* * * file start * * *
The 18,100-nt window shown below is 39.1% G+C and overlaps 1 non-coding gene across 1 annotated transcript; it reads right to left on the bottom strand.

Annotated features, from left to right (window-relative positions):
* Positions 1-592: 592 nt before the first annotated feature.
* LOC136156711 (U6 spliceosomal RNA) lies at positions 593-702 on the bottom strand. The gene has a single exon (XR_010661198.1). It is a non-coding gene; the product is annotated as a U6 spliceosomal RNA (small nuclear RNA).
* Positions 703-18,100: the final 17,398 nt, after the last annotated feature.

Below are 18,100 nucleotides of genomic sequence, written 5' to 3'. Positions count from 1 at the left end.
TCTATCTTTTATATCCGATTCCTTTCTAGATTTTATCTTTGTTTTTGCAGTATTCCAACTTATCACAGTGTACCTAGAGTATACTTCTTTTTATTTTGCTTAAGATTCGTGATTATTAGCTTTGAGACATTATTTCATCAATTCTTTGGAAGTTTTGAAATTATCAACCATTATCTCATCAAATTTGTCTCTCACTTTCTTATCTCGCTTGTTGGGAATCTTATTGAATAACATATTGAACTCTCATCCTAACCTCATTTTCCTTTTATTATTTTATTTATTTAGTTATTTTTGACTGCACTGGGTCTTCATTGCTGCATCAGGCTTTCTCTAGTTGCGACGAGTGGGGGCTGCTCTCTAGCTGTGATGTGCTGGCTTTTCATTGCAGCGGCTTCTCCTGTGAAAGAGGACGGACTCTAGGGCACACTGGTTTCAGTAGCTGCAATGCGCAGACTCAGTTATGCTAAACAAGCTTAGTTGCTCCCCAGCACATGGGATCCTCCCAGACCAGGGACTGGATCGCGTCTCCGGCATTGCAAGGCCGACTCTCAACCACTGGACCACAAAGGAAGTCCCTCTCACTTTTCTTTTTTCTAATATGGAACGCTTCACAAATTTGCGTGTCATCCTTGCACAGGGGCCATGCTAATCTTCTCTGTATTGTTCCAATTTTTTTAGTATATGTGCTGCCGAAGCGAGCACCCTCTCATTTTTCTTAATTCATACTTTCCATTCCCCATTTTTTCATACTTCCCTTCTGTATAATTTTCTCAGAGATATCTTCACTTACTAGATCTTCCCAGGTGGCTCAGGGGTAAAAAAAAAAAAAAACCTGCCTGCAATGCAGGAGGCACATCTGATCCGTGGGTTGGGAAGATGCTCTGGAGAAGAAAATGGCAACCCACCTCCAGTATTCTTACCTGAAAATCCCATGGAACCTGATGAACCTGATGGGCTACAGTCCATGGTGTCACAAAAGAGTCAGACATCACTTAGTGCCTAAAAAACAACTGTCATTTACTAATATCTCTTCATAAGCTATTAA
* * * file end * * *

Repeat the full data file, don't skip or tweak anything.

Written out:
The 18,100-nt window shown below is 39.1% G+C and overlaps 1 non-coding gene across 1 annotated transcript; it reads right to left on the bottom strand.

Annotated features, from left to right (window-relative positions):
* Positions 1-592: 592 nt before the first annotated feature.
* LOC136156711 (U6 spliceosomal RNA) lies at positions 593-702 on the bottom strand. The gene has a single exon (XR_010661198.1). It is a non-coding gene; the product is annotated as a U6 spliceosomal RNA (small nuclear RNA).
* Positions 703-18,100: the final 17,398 nt, after the last annotated feature.

Below are 18,100 nucleotides of genomic sequence, written 5' to 3'. Positions count from 1 at the left end.
TCTATCTTTTATATCCGATTCCTTTCTAGATTTTATCTTTGTTTTTGCAGTATTCCAACTTATCACAGTGTACCTAGAGTATACTTCTTTTTATTTTGCTTAAGATTCGTGATTATTAGCTTTGAGACATTATTTCATCAATTCTTTGGAAGTTTTGAAATTATCAACCATTATCTCATCAAATTTGTCTCTCACTTTCTTATCTCGCTTGTTGGGAATCTTATTGAATAACATATTGAACTCTCATCCTAACCTCATTTTCCTTTTATTATTTTATTTATTTAGTTATTTTTGACTGCACTGGGTCTTCATTGCTGCATCAGGCTTTCTCTAGTTGCGACGAGTGGGGGCTGCTCTCTAGCTGTGATGTGCTGGCTTTTCATTGCAGCGGCTTCTCCTGTGAAAGAGGACGGACTCTAGGGCACACTGGTTTCAGTAGCTGCAATGCGCAGACTCAGTTATGCTAAACAAGCTTAGTTGCTCCCCAGCACATGGGATCCTCCCAGACCAGGGACTGGATCGCGTCTCCGGCATTGCAAGGCCGACTCTCAACCACTGGACCACAAAGGAAGTCCCTCTCACTTTTCTTTTTTCTAATATGGAACGCTTCACAAATTTGCGTGTCATCCTTGCACAGGGGCCATGCTAATCTTCTCTGTATTGTTCCAATTTTTTTAGTATATGTGCTGCCGAAGCGAGCACCCTCTCATTTTTCTTAATTCATACTTTCCATTCCCCATTTTTTCATACTTCCCTTCTGTATAATTTTCTCAGAGATATCTTCACTTACTAGATCTTCCCAGGTGGCTCAGGGGTAAAAAAAAAAAAAAACCTGCCTGCAATGCAGGAGGCACATCTGATCCGTGGGTTGGGAAGATGCTCTGGAGAAGAAAATGGCAACCCACCTCCAGTATTCTTACCTGAAAATCCCATGGAACCTGATGAACCTGATGGGCTACAGTCCATGGTGTCACAAAAGAGTCAGACATCACTTAGTGCCTAAAAAACAACTGTCATTTACTAATATCTCTTCATAAGCTATTAA